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|Born||June 30, 1963|
|Height||1.71 m (5 ft 7 1⁄2 in)|
|Weight||63 kg (139 lb)|
|Country|| Soviet Union|
|Sport||Track and field|
|Event(s)||4 × 400m relay|
Olha Bryzhina (Ukrainian: Ольга Бризгіна, maiden name Olga Arkad'evna Vladykina; Russian: Ольга Аркадьевна Владыкина; born June 30, 1963 in Krasnokamsk, Perm Oblast) is a retired athlete who represented Soviet Union (until 1991) and later Ukraine.
She trained at Dynamo in Voroshilovgrad. Competing in the 400 metres and 4 x 400 metres relay, she was a particularly successful Olympian with three gold medals and one silver. At the 1988 Olympics the Soviet relay team set a new world record of 3:15.17 minutes which is still unbeaten (as of 2012[update]). Bryzhina also became world champion in 1987.
Bryzhina successfully defeated Florence Griffith Joyner at the 1988 Seoul Olympics in the 4 × 400 m relay. Both runners ran the final leg of the relay and took the baton at about the same time. "Flo-Jo" ran a well paced race, chasing Bryzhina closely, and tried to challenge Bryzhina at the 300m point. However, the challenge from Flo-Jo was unsuccessful and Bryzhina won by a 4m margin, taking gold for the Soviet Union along with a new world record for the USSR team. Bryzhina's time of 47.7 seconds in the 1988 Olympic relay is one of the fastest relay legs ever run by a woman in the history of track and field.
Bryzhina's 400m personal best of 48.27 seconds is the women's 4th best result of all time in a laned 400m race. She achieved this in the same race that Marita Koch set the current 400m world record of 47.60 seconds on 6 October 1985 at the Bruce Stadium in Canberra (Australia).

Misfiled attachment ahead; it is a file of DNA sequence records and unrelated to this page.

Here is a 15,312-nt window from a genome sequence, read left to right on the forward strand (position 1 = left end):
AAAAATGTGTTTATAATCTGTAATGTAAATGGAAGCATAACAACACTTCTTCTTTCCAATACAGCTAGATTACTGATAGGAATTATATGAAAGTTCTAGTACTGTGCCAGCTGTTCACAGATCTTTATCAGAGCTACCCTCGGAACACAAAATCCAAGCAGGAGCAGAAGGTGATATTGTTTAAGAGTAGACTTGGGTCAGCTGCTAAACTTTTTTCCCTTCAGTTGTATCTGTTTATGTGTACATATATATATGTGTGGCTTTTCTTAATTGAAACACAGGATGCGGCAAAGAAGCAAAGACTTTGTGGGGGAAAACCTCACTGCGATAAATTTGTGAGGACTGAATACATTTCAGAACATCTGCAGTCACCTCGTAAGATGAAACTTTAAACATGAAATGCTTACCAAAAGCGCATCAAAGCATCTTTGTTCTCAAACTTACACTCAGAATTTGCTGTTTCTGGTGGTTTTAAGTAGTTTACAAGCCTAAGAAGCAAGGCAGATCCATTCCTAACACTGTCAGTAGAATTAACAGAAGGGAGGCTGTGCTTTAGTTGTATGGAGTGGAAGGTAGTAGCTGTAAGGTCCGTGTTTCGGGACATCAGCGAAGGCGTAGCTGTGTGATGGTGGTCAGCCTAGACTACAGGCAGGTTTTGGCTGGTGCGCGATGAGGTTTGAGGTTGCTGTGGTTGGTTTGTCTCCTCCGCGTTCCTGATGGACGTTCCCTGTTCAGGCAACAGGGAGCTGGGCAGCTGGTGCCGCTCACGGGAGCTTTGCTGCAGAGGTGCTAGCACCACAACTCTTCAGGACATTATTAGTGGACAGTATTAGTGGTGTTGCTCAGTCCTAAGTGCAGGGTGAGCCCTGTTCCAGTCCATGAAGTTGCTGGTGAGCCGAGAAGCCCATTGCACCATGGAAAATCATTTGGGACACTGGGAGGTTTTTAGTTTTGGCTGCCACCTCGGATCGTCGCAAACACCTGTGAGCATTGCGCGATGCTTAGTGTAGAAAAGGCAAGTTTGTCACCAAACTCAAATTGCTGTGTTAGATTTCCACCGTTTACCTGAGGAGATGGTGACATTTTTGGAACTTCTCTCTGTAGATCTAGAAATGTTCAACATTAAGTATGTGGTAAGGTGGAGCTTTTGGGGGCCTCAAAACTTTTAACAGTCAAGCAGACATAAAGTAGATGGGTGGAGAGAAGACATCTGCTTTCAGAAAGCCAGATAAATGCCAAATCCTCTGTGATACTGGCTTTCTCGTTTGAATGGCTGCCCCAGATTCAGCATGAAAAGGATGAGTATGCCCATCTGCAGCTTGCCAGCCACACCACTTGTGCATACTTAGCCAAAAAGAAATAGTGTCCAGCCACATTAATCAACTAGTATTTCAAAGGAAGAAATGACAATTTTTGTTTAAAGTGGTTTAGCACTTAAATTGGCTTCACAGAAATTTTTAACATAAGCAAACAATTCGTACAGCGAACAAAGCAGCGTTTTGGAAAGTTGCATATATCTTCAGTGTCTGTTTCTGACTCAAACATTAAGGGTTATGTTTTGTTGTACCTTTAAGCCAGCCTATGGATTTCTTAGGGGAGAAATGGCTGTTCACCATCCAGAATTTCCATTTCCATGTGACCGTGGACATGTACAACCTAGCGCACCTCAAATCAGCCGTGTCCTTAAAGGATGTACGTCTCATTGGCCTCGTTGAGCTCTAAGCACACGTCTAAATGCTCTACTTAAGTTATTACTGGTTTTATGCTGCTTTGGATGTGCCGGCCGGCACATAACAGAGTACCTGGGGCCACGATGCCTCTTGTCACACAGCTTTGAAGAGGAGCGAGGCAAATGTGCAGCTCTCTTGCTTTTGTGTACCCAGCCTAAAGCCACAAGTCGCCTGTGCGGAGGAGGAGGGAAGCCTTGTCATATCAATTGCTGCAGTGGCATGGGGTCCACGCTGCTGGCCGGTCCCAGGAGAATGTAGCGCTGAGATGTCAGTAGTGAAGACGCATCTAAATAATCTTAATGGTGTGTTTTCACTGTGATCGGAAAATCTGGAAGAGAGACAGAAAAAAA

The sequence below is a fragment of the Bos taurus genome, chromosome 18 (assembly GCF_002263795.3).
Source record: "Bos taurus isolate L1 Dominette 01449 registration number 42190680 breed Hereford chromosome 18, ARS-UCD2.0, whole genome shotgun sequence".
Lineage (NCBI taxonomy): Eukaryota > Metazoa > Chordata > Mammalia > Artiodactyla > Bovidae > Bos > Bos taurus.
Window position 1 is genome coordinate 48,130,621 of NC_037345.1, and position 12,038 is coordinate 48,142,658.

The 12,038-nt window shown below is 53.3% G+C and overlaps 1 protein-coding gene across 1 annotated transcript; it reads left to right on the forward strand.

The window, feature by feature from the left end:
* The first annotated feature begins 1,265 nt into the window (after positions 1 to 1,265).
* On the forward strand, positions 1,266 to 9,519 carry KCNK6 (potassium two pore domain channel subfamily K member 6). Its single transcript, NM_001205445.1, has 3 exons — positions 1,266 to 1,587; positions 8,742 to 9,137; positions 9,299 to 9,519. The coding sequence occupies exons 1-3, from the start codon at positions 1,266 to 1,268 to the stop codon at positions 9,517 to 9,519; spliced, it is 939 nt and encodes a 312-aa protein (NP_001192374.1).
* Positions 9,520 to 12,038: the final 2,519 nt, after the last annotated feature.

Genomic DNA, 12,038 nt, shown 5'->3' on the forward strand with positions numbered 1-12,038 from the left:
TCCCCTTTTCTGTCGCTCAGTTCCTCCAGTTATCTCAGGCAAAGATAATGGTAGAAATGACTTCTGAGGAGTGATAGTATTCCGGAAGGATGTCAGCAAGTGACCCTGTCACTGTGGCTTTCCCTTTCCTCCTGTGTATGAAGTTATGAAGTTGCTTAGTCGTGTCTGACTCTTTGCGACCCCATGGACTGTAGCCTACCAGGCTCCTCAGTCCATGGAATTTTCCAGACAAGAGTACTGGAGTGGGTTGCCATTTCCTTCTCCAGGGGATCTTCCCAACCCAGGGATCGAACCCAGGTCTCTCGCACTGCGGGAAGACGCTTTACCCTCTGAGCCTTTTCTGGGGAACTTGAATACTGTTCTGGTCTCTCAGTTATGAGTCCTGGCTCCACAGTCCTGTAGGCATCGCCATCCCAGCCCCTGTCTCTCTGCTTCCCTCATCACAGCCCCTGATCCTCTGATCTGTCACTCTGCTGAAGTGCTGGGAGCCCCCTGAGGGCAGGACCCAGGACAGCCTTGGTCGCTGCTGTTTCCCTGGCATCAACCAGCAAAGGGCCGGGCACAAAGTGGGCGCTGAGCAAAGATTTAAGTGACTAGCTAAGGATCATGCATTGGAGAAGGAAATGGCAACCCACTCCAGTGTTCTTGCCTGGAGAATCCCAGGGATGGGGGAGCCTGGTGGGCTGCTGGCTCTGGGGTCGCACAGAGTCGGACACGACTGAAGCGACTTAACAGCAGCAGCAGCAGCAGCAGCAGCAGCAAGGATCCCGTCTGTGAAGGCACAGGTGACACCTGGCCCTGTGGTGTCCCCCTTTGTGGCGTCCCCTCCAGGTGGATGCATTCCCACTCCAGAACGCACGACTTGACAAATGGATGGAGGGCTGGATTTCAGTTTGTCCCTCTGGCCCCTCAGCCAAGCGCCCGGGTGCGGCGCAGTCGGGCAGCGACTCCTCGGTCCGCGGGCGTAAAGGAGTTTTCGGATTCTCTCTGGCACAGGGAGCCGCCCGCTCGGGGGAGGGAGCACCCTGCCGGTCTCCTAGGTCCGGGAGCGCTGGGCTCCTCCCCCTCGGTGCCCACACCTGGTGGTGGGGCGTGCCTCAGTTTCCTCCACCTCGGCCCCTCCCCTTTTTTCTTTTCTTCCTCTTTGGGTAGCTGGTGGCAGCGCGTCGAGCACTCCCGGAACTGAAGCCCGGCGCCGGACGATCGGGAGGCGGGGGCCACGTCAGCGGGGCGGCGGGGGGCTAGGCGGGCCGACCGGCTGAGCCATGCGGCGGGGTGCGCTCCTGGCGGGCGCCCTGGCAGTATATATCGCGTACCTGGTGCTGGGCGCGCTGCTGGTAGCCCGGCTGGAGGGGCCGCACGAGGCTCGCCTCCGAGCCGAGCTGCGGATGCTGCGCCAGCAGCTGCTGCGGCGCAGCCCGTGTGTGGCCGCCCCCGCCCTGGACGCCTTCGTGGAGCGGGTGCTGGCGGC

Bryzhina's husband Viktor Bryzhin was also a champion track athlete, winning gold in the 4 × 100 m relay event at the 1988 Olympics. Together they have a daughters, Yelizaveta Bryzhina and Anastasiia Bryzgina, who are also a successful track runners (competing for Ukraine).
|Representing Soviet Union|
|1984||Friendship Games||Prague, Czechoslovakia||3rd||400 m||49.52|
|1985||World Cup||Canberra, Australia||2nd||400 metres||48.27|
|1986||European Championships||Stuttgart, Germany||2nd||400 metres||49.67|
|DISQ||4 × 400 m relay|
|1987||World Championships||Rome, Italy||1st||400 metres||49.38|
|2nd||4 × 400 m relay||3:19.50|
|1988||Olympic Games||Seoul, South Korea||1st||400 metres||48.65|
|1st||4 × 400 m relay||3:15.17 WR|
|1991||World Championships||Tokyo, Japan||4th||400 metres||49.82|
|4 × 400 m relay||3:18.47|
|1992||European Indoor Championships||Genoa, Italy||2nd||400 m||51.48|
|Olympic Games||Barcelona, Spain||2nd||400 metres||49.05|
|1st||4 × 400 m relay||3:20.20|
- "Athletics - World Record progression". International Olympic Committee. Retrieved September 12, 2006.
- IAAF profile for Olga Bryzgina Archived 2012-12-02 at the Wayback Machine
- 2012 Olympic Games Statistics - Women’s 400m, Athletics Weekly
- START LIST 400 Metres Women - Round 1 Archived 2015-12-10 at the Wayback Machine, Daegu 2011 (27 August 2011)
- Romanization of Russian differs from Romanization of Ukrainian
- Russia dominates on day of upsets in Bergen - European Team Champs Day 2, International Association of Athletics Federations (June 21, 2010)
- (in Ukrainian) Єлизавета Бризгіна: Головне — не участь, а перемога, Ukrayina Moloda (July 23, 2010)
- Chris Tomlinson secures European long jump bronze, BBC (August 1, 2010)
- Lewis-Francis accepts blame for 4x100m relay disaster, BBC (July 31, 2010)
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